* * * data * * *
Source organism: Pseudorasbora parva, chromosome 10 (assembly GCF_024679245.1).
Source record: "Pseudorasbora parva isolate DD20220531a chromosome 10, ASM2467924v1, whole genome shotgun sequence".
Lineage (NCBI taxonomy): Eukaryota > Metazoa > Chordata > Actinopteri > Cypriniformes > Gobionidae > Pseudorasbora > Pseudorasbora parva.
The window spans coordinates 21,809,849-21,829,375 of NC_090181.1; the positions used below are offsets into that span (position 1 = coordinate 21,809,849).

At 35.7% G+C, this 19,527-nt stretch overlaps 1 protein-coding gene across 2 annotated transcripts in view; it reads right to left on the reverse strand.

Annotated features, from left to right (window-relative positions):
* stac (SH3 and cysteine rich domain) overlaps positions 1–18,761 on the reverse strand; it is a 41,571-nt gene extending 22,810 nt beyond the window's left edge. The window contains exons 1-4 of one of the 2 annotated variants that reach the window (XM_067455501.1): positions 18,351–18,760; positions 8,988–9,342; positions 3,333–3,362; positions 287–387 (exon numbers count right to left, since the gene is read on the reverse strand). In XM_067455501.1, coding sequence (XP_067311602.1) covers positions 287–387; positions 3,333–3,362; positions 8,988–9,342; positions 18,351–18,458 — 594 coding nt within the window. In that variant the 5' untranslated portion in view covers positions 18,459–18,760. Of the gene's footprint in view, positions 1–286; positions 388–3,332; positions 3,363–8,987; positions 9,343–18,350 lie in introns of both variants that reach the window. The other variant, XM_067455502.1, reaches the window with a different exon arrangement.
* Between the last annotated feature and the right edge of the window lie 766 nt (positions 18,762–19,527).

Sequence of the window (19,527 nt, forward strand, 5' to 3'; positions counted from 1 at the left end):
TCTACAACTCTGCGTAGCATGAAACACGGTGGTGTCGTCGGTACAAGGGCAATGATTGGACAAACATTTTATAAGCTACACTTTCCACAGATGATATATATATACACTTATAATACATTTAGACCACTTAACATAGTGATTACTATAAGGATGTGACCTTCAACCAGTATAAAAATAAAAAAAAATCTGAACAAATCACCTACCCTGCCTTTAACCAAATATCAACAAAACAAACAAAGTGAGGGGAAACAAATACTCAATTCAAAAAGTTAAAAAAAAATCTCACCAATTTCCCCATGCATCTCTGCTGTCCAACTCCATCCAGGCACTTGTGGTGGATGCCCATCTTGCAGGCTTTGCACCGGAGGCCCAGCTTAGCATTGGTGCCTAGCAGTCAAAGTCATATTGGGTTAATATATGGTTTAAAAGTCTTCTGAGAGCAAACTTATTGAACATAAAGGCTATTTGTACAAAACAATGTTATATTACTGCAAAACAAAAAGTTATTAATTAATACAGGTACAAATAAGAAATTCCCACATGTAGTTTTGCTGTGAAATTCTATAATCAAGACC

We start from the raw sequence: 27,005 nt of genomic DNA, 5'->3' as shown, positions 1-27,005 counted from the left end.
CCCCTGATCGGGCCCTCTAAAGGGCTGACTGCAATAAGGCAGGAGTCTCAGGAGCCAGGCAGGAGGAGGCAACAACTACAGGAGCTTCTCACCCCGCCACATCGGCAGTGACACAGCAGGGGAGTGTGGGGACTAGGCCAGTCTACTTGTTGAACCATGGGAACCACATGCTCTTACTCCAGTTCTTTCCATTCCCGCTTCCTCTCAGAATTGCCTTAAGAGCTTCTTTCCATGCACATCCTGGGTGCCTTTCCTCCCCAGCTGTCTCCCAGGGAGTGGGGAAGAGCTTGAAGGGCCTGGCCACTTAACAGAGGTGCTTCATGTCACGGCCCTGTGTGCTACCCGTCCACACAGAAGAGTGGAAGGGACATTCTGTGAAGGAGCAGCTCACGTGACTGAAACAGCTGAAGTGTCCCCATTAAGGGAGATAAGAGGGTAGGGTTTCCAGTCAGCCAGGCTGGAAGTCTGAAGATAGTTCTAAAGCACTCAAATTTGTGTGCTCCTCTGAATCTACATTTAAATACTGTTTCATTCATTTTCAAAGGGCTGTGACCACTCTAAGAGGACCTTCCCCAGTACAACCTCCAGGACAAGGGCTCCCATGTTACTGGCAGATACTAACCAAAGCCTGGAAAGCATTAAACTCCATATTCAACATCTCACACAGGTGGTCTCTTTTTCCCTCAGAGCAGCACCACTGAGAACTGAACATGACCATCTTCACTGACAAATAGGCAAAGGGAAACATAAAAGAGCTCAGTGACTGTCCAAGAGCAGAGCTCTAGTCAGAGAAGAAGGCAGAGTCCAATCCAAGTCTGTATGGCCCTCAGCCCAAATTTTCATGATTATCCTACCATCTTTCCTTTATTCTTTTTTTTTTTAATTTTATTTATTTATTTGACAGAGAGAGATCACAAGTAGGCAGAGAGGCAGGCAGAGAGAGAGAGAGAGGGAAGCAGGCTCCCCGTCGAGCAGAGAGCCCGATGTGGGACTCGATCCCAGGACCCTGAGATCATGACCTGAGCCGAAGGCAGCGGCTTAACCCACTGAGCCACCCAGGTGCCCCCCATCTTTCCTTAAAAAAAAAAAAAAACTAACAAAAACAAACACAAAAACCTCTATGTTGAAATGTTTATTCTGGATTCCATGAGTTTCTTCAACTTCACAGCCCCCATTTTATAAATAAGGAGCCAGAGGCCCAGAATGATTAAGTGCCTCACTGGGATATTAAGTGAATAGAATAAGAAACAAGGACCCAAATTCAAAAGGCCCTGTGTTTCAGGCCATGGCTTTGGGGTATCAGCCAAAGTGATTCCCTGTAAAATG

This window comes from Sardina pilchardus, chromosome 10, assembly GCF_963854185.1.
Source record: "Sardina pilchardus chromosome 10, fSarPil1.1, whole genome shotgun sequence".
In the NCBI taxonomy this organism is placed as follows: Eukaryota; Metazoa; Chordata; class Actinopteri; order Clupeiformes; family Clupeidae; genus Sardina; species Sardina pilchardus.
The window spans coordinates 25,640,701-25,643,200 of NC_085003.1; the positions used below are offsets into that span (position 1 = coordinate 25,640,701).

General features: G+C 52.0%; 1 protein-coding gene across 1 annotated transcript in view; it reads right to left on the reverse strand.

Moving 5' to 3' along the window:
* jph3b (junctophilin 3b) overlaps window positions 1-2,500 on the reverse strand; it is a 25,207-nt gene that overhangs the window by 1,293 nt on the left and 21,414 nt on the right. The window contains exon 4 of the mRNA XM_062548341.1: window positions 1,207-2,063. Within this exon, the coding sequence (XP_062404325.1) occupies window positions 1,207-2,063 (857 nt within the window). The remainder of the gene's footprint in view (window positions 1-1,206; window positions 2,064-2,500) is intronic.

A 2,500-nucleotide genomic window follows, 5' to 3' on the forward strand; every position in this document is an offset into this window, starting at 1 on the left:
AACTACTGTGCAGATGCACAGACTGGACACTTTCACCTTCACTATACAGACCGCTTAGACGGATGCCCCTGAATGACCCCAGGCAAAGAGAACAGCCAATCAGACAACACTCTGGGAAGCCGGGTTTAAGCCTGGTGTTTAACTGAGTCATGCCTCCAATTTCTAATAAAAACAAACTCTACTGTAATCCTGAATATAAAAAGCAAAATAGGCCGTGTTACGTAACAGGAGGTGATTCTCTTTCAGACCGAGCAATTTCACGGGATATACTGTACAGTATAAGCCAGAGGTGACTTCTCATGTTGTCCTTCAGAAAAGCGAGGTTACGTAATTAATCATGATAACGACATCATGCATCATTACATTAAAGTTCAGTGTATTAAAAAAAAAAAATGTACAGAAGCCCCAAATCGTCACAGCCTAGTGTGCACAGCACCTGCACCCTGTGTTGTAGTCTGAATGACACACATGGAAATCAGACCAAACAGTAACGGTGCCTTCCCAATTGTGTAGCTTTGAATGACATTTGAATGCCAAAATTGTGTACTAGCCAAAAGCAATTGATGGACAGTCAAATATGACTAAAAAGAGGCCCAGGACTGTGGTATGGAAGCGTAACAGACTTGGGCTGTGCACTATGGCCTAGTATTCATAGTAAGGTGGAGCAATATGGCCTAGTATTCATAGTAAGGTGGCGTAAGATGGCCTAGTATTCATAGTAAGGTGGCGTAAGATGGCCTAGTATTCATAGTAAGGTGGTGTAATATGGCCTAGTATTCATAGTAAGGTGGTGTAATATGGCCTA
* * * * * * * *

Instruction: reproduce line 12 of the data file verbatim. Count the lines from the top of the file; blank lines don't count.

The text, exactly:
CCCCTGATCGGGCCCTCTAAAGGGCTGACTGCAATAAGGCAGGAGTCTCAGGAGCCAGGCAGGAGGAGGCAACAACTACAGGAGCTTCTCACCCCGCCACATCGGCAGTGACACAGCAGGGGAGTGTGGGGACTAGGCCAGTCTACTTGTTGAACCATGGGAACCACATGCTCTTACTCCAGTTCTTTCCATTCCCGCTTCCTCTCAGAATTGCCTTAAGAGCTTCTTTCCATGCACATCCTGGGTGCCTTTCCTCCCCAGCTGTCTCCCAGGGAGTGGGGAAGAGCTTGAAGGGCCTGGCCACTTAACAGAGGTGCTTCATGTCACGGCCCTGTGTGCTACCCGTCCACACAGAAGAGTGGAAGGGACATTCTGTGAAGGAGCAGCTCACGTGACTGAAACAGCTGAAGTGTCCCCATTAAGGGAGATAAGAGGGTAGGGTTTCCAGTCAGCCAGGCTGGAAGTCTGAAGATAGTTCTAAAGCACTCAAATTTGTGTGCTCCTCTGAATCTACATTTAAATACTGTTTCATTCATTTTCAAAGGGCTGTGACCACTCTAAGAGGACCTTCCCCAGTACAACCTCCAGGACAAGGGCTCCCATGTTACTGGCAGATACTAACCAAAGCCTGGAAAGCATTAAACTCCATATTCAACATCTCACACAGGTGGTCTCTTTTTCCCTCAGAGCAGCACCACTGAGAACTGAACATGACCATCTTCACTGACAAATAGGCAAAGGGAAACATAAAAGAGCTCAGTGACTGTCCAAGAGCAGAGCTCTAGTCAGAGAAGAAGGCAGAGTCCAATCCAAGTCTGTATGGCCCTCAGCCCAAATTTTCATGATTATCCTACCATCTTTCCTTTATTCTTTTTTTTTTTAATTTTATTTATTTATTTGACAGAGAGAGATCACAAGTAGGCAGAGAGGCAGGCAGAGAGAGAGAGAGAGGGAAGCAGGCTCCCCGTCGAGCAGAGAGCCCGATGTGGGACTCGATCCCAGGACCCTGAGATCATGACCTGAGCCGAAGGCAGCGGCTTAACCCACTGAGCCACCCAGGTGCCCCCCATCTTTCCTTAAAAAAAAAAAAAAACTAACAAAAACAAACACAAAAACCTCTATGTTGAAATGTTTATTCTGGATTCCATGAGTTTCTTCAACTTCACAGCCCCCATTTTATAAATAAGGAGCCAGAGGCCCAGAATGATTAAGTGCCTCACTGGGATATTAAGTGAATAGAATAAGAAACAAGGACCCAAATTCAAAAGGCCCTGTGTTTCAGGCCATGGCTTTGGGGTATCAGCCAAAGTGATTCCCTGTAAAATG